The last time I played #2 was 2003. The retro redesign has had significant impact on the overall experience. I think the greens are easier but the layout tougher. The first hole, in true Donald Ross fashion, welcomes you in. The 2nd is a demanding long par 4. I think it plays easier to come in from the left. The 3rd looks easier than it is. Be wary of the fairway bunker and gunch on the right. Facing the green on your left is the Donald Ross house. The 4th is a tough long uphill par four. The number one handicap hole on the course. The par five 5th is a good unpretentious golf hole. Aim further right on all of your shots than you think. Everything rolls hard left to the waste bunkers and bunkers. Additionally, the green slopes hard left with some hellacious breaks. The par 5 8th is a reachable par 5. The par 3 9th is a lot trickier than it looks. Well protected, but there is also a bunker behind the green.
The par 5 10th is also reachable, aim a little right when approaching the green.The par 4 13th is devious. A well protected elevated green with bunkers left and right. If the pin is up, be extremely careful on your putt. Both of us putted off the green. The par 5 16th is a good risk reward hole and can be reached. However, you really have to hit two fantastic golf shots. The par 4 18th is a super finishing hole. Trouble left and right on both your tee shot and approach shot. Your tee shot should favor the left side.
We were first out and finished in less than 3 hours. If you are not so lucky, be prepared for a 5 hour round
#2 is an amazing course and venue. I have voted with my wallet and played it multiple times
I too voted with my wallet and stayed and played at Pinehurst. Its really is America's home of golf. I played #2 prior to the renovation and found myself above the hole on too many occasions to really enjoy the course.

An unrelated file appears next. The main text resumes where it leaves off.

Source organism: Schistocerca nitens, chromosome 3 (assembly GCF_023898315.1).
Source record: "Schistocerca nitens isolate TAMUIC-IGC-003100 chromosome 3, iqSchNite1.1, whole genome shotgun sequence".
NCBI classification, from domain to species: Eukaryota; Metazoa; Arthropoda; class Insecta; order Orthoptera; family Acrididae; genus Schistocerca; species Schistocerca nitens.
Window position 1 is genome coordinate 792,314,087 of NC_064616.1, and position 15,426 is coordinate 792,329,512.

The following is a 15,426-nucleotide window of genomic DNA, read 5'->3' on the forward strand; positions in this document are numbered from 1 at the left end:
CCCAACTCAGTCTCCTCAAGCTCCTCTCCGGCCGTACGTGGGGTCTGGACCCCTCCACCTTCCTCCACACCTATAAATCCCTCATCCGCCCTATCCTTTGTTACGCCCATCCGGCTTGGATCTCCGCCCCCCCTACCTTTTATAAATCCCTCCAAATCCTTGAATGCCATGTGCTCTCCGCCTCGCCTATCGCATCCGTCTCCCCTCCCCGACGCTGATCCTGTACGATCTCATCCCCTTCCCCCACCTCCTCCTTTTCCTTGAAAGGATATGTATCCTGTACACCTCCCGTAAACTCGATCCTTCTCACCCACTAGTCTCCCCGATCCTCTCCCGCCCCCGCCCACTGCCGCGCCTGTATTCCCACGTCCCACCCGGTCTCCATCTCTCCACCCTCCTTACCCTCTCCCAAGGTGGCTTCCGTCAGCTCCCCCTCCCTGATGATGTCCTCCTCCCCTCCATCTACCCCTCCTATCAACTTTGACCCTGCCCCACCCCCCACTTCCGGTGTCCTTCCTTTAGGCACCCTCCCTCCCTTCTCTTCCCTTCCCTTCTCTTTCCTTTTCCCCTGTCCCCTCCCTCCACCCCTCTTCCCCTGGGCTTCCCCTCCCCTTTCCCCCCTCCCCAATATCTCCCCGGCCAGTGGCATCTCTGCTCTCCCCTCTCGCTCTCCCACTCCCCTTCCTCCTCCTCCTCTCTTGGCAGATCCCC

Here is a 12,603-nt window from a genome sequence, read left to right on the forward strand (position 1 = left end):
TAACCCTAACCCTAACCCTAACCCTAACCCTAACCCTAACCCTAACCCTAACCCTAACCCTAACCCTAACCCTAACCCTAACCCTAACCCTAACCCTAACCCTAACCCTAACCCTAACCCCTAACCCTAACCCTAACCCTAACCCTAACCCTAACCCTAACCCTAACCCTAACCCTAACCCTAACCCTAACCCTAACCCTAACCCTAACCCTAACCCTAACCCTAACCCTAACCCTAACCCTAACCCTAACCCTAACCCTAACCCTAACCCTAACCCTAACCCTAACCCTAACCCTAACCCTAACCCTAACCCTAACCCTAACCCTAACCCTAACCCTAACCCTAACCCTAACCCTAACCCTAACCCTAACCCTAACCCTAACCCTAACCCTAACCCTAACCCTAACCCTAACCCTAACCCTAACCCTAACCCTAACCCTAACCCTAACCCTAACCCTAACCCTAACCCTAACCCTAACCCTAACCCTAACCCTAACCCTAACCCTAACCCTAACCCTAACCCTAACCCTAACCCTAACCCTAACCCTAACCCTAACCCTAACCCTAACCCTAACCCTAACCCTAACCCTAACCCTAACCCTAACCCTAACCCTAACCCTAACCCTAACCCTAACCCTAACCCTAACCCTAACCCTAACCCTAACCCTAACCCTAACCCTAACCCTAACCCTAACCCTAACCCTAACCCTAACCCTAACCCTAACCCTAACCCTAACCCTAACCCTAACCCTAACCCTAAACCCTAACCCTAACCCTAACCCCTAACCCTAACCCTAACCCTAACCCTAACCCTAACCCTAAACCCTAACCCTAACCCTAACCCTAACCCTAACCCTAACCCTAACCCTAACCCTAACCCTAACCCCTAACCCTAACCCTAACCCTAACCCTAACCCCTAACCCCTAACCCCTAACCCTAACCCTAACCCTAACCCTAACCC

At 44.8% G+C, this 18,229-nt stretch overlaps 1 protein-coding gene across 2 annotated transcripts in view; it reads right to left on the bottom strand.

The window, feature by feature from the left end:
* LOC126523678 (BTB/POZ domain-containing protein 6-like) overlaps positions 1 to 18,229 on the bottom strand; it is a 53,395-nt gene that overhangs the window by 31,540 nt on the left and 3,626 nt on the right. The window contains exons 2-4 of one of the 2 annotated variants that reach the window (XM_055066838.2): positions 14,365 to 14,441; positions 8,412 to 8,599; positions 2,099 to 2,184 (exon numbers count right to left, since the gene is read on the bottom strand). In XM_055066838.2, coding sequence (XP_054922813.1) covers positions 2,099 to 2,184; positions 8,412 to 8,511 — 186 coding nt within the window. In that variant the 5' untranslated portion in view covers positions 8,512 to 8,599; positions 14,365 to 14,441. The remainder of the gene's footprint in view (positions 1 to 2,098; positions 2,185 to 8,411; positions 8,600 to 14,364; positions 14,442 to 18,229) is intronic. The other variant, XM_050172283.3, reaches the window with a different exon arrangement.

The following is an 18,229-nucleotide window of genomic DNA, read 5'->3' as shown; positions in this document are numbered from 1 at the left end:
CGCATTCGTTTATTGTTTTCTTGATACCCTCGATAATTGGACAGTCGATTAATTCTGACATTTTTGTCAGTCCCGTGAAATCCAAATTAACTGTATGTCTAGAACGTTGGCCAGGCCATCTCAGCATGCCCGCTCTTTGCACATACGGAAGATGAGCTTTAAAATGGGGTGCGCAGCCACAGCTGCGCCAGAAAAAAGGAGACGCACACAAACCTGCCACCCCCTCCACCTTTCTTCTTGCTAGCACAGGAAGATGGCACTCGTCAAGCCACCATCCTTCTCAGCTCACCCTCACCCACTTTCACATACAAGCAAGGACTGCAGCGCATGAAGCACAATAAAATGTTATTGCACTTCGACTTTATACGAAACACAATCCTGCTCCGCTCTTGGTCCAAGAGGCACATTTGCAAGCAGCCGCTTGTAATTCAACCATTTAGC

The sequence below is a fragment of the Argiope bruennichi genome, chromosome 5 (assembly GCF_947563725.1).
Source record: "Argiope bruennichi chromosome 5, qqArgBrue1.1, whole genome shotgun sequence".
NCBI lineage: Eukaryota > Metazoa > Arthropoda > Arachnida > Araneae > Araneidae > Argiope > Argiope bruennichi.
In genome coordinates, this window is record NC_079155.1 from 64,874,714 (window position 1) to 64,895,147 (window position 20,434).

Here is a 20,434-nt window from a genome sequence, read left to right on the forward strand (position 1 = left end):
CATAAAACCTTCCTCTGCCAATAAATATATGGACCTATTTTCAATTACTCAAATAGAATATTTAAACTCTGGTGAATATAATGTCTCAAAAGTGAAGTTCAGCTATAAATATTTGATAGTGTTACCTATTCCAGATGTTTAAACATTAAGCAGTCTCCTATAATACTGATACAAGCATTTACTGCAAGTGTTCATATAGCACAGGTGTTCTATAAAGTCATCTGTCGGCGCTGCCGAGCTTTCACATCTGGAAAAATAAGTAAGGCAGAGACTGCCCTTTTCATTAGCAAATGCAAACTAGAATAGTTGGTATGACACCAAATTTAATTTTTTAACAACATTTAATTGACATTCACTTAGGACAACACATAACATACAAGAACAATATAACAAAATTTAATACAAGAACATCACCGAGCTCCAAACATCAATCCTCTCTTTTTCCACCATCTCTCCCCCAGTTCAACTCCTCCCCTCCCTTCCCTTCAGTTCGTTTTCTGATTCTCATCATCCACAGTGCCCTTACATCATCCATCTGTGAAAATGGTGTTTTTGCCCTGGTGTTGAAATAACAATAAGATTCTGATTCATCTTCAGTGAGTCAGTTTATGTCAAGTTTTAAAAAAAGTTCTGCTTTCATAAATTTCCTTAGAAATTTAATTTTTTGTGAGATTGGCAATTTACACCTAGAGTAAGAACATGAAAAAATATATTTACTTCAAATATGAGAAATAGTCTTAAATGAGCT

The one thing I will say about Pinehurst #2 right off the bat is that it is the most enjoyable golf course to walk I've ever trotted. It looks hilly and harsh to walk on television, but it is such a joy to walk underneath the tall pine trees on the dried out bermuda and sand. Most tee boxes are mere steps off each green; something I give out massive points for and just isn't done often enough.
Now then, playing the golf course. Straight up... it is by far the hardest golf course I've ever played. There were several different occasions where off the tee, and with my approach shots into some greens, I thought I was in perfect shape or going to be in great position to have par on the hole at worst. Instead, the ball had either trickled into sand, or into one of the course's famous collection areas as a result of the punchbowl greens. Not all that dissimilar from links golf, I suppose. You simply have to be very exact all across the course, and have a little luck go your way. After the restoration, it's pretty well known how the waste areas have sand and those clumps of wired grass. If you avoid that grass, it's usually a very doable shot. Find the wired grass, and you're going to make bogey at best.
Compared to other major layouts I've played, luck hasn't had that big a role, but that doesn't take away from the fact #2 is magnificent. I love this quote from Nicklaus: "Pinehurst is the only course I've ever played that's tree-lined, but doesn't have a single tree come into play." Nail on the head. The scenery throughout all 18 holes is top class and as pretty as any I've ever seen. Like I said at the beginning, walking around this joint is a pleasure. The golf course could be substituted with a park, and the walk would still be just as enjoyable. I really can't say enough adoring things about it. I hope to return one day, having some knowledge of the golf course and try to get some revenge after I exited the course spanked.